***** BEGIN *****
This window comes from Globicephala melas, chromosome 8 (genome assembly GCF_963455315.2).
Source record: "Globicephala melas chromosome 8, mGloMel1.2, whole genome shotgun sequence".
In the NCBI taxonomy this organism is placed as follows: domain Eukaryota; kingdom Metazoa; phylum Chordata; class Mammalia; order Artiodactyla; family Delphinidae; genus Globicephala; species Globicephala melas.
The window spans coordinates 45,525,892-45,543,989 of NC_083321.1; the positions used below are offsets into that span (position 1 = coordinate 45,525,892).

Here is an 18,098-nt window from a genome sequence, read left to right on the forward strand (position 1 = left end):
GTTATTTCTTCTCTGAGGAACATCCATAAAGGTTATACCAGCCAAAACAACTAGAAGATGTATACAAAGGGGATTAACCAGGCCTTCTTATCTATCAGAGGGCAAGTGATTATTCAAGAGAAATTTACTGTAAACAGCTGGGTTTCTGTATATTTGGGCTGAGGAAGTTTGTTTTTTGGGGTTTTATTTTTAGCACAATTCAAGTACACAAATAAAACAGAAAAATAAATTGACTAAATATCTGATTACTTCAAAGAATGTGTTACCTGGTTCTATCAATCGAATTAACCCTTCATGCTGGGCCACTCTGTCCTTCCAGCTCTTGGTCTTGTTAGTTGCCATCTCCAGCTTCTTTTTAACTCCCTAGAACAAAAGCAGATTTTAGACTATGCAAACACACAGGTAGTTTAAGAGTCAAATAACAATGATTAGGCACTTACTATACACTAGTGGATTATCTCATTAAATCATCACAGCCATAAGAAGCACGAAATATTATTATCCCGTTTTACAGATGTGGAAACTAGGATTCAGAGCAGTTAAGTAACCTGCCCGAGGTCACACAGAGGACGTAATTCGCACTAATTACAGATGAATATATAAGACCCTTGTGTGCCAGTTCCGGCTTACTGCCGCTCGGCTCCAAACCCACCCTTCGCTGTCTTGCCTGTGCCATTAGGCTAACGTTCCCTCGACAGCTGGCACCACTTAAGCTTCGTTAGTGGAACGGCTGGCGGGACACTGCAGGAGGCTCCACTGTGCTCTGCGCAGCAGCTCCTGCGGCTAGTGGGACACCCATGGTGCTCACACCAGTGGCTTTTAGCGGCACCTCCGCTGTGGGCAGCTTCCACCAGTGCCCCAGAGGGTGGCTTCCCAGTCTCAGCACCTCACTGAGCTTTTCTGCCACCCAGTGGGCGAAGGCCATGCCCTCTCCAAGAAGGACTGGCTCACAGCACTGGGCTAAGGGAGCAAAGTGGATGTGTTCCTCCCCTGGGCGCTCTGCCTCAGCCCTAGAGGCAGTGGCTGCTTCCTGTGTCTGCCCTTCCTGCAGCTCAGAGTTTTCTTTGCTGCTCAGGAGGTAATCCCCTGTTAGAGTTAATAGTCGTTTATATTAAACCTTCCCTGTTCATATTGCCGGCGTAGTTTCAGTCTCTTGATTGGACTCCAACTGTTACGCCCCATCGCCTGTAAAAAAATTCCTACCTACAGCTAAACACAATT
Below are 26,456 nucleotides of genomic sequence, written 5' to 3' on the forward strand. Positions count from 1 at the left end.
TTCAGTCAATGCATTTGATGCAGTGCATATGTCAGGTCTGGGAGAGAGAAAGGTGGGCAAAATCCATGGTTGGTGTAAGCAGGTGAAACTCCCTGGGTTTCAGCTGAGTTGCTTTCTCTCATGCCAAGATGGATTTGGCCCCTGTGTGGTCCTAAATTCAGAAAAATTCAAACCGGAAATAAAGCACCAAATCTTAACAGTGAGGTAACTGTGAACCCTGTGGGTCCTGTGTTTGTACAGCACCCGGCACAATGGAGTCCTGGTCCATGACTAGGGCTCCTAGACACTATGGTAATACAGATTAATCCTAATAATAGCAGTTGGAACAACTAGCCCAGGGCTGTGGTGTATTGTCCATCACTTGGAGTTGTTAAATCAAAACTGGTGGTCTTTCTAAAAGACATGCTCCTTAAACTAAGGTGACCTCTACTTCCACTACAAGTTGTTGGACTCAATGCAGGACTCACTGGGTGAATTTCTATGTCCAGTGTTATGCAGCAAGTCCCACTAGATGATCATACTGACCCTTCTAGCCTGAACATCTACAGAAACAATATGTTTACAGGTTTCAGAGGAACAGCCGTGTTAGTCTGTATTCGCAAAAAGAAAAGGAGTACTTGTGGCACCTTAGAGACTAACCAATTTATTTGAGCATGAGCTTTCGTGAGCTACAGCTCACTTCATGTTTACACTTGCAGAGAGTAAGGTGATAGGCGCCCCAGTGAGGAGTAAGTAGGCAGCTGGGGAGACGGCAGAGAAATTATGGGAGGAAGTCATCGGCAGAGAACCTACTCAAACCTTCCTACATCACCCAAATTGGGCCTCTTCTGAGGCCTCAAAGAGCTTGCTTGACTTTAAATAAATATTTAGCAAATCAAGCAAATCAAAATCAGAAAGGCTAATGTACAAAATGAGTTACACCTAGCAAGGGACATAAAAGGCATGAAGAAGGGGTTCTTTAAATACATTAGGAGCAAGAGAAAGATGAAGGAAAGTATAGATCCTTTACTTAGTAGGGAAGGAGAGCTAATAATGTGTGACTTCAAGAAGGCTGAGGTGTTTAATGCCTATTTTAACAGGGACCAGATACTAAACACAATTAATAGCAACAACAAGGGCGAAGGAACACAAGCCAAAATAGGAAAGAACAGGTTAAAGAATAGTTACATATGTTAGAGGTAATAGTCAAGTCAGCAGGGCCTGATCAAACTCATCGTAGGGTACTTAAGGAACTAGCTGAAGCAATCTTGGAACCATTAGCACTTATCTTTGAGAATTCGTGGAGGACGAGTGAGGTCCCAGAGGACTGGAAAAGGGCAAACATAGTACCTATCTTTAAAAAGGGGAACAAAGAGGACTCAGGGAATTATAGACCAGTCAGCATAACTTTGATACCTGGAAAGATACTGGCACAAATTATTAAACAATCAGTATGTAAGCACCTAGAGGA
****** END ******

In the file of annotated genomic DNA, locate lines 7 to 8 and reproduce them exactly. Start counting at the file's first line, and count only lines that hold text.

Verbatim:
Below are 26,456 nucleotides of genomic sequence, written 5' to 3' on the forward strand. Positions count from 1 at the left end.
TTCAGTCAATGCATTTGATGCAGTGCATATGTCAGGTCTGGGAGAGAGAAAGGTGGGCAAAATCCATGGTTGGTGTAAGCAGGTGAAACTCCCTGGGTTTCAGCTGAGTTGCTTTCTCTCATGCCAAGATGGATTTGGCCCCTGTGTGGTCCTAAATTCAGAAAAATTCAAACCGGAAATAAAGCACCAAATCTTAACAGTGAGGTAACTGTGAACCCTGTGGGTCCTGTGTTTGTACAGCACCCGGCACAATGGAGTCCTGGTCCATGACTAGGGCTCCTAGACACTATGGTAATACAGATTAATCCTAATAATAGCAGTTGGAACAACTAGCCCAGGGCTGTGGTGTATTGTCCATCACTTGGAGTTGTTAAATCAAAACTGGTGGTCTTTCTAAAAGACATGCTCCTTAAACTAAGGTGACCTCTACTTCCACTACAAGTTGTTGGACTCAATGCAGGACTCACTGGGTGAATTTCTATGTCCAGTGTTATGCAGCAAGTCCCACTAGATGATCATACTGACCCTTCTAGCCTGAACATCTACAGAAACAATATGTTTACAGGTTTCAGAGGAACAGCCGTGTTAGTCTGTATTCGCAAAAAGAAAAGGAGTACTTGTGGCACCTTAGAGACTAACCAATTTATTTGAGCATGAGCTTTCGTGAGCTACAGCTCACTTCATGTTTACACTTGCAGAGAGTAAGGTGATAGGCGCCCCAGTGAGGAGTAAGTAGGCAGCTGGGGAGACGGCAGAGAAATTATGGGAGGAAGTCATCGGCAGAGAACCTACTCAAACCTTCCTACATCACCCAAATTGGGCCTCTTCTGAGGCCTCAAAGAGCTTGCTTGACTTTAAATAAATATTTAGCAAATCAAGCAAATCAAAATCAGAAAGGCTAATGTACAAAATGAGTTACACCTAGCAAGGGACATAAAAGGCATGAAGAAGGGGTTCTTTAAATACATTAGGAGCAAGAGAAAGATGAAGGAAAGTATAGATCCTTTACTTAGTAGGGAAGGAGAGCTAATAATGTGTGACTTCAAGAAGGCTGAGGTGTTTAATGCCTATTTTAACAGGGACCAGATACTAAACACAATTAATAGCAACAACAAGGGCGAAGGAACACAAGCCAAAATAGGAAAGAACAGGTTAAAGAATAGTTACATATGTTAGAGGTAATAGTCAAGTCAGCAGGGCCTGATCAAACTCATCGTAGGGTACTTAAGGAACTAGCTGAAGCAATCTTGGAACCATTAGCACTTATCTTTGAGAATTCGTGGAGGACGAGTGAGGTCCCAGAGGACTGGAAAAGGGCAAACATAGTACCTATCTTTAAAAAGGGGAACAAAGAGGACTCAGGGAATTATAGACCAGTCAGCATAACTTTGATACCTGGAAAGATACTGGCACAAATTATTAAACAATCAGTATGTAAGCACCTAGAGGA